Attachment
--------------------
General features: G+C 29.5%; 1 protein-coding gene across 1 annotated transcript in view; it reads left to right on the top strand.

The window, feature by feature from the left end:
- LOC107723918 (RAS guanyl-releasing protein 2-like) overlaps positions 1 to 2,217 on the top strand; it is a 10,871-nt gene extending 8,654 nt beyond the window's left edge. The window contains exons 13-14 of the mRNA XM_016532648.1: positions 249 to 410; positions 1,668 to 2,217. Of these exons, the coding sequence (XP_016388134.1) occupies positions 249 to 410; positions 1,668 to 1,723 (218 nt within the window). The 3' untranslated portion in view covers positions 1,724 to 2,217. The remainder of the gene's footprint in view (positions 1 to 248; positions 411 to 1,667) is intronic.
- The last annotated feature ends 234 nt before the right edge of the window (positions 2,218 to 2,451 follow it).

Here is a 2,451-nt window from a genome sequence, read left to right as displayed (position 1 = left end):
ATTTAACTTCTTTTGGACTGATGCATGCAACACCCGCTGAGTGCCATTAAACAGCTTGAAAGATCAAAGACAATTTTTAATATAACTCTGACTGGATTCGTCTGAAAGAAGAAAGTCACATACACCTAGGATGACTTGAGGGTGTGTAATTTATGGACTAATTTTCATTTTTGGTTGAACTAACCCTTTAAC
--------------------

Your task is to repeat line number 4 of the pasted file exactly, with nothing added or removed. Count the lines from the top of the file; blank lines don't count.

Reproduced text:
- The last annotated feature ends 234 nt before the right edge of the window (positions 2,218 to 2,451 follow it).